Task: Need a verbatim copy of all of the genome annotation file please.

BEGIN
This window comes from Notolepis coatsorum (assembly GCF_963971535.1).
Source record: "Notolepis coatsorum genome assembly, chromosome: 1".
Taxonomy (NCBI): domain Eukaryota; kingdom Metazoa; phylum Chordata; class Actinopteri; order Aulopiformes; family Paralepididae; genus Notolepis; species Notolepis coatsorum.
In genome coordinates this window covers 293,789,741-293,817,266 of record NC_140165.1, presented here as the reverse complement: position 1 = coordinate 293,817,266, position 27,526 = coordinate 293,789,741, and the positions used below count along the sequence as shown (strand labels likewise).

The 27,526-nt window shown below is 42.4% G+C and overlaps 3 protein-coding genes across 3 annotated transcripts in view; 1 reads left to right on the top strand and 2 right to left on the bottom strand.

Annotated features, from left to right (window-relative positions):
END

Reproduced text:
This window comes from Notolepis coatsorum (assembly GCF_963971535.1).
Source record: "Notolepis coatsorum genome assembly, chromosome: 1".
Taxonomy (NCBI): domain Eukaryota; kingdom Metazoa; phylum Chordata; class Actinopteri; order Aulopiformes; family Paralepididae; genus Notolepis; species Notolepis coatsorum.
In genome coordinates this window covers 293,789,741-293,817,266 of record NC_140165.1, presented here as the reverse complement: position 1 = coordinate 293,817,266, position 27,526 = coordinate 293,789,741, and the positions used below count along the sequence as shown (strand labels likewise).

The 27,526-nt window shown below is 42.4% G+C and overlaps 3 protein-coding genes across 3 annotated transcripts in view; 1 reads left to right on the top strand and 2 right to left on the bottom strand.

Annotated features, from left to right (window-relative positions):